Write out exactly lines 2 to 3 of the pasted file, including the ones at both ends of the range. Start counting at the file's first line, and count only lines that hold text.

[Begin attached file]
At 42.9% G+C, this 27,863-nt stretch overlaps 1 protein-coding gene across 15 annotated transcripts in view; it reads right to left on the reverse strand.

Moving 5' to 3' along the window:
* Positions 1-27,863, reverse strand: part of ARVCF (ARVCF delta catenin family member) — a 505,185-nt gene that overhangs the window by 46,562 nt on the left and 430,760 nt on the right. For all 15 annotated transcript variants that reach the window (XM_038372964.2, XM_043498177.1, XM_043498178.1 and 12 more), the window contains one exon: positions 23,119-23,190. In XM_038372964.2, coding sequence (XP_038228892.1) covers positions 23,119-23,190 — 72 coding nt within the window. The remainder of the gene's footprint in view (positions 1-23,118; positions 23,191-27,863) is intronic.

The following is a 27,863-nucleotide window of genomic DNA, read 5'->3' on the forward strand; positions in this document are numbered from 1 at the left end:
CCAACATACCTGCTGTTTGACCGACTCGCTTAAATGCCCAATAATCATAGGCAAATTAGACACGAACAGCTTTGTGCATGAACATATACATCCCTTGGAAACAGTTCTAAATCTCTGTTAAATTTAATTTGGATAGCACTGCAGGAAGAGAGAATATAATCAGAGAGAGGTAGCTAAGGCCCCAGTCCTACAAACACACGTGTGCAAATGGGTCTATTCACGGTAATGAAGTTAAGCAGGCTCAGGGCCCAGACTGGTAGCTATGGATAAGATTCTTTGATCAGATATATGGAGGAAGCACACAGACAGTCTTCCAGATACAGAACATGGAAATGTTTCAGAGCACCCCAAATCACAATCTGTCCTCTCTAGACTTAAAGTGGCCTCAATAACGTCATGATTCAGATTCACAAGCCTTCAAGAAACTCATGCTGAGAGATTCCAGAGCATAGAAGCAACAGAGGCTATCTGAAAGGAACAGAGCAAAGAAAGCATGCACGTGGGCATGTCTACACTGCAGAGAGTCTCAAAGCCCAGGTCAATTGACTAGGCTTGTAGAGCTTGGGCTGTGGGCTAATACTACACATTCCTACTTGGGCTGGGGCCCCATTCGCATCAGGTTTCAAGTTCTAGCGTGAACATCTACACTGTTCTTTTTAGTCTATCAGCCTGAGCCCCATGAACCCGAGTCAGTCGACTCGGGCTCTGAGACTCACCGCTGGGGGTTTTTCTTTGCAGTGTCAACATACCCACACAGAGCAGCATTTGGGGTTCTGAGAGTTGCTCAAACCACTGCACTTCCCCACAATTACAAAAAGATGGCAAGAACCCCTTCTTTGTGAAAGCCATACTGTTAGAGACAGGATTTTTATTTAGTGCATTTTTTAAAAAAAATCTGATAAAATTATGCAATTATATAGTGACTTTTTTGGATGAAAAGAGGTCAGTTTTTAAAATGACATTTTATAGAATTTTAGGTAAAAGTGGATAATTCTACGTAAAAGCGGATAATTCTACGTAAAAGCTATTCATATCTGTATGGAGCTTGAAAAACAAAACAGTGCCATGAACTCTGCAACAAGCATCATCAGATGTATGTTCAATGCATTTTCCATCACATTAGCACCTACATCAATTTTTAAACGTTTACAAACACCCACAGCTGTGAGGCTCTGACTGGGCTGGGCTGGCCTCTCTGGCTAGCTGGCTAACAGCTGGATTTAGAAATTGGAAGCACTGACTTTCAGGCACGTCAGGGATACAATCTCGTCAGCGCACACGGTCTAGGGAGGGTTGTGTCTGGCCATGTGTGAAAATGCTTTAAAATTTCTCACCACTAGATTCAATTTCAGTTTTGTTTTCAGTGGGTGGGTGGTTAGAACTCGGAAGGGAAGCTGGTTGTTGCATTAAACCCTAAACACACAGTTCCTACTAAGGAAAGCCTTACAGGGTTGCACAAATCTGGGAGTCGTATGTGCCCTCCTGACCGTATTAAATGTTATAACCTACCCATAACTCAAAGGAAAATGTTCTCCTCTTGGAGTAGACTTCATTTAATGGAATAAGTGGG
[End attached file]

Moving 5' to 3' along the window:
* Positions 1-27,863, reverse strand: part of ARVCF (ARVCF delta catenin family member) — a 505,185-nt gene that overhangs the window by 46,562 nt on the left and 430,760 nt on the right. For all 15 annotated transcript variants that reach the window (XM_038372964.2, XM_043498177.1, XM_043498178.1 and 12 more), the window contains one exon: positions 23,119-23,190. In XM_038372964.2, coding sequence (XP_038228892.1) covers positions 23,119-23,190 — 72 coding nt within the window. The remainder of the gene's footprint in view (positions 1-23,118; positions 23,191-27,863) is intronic.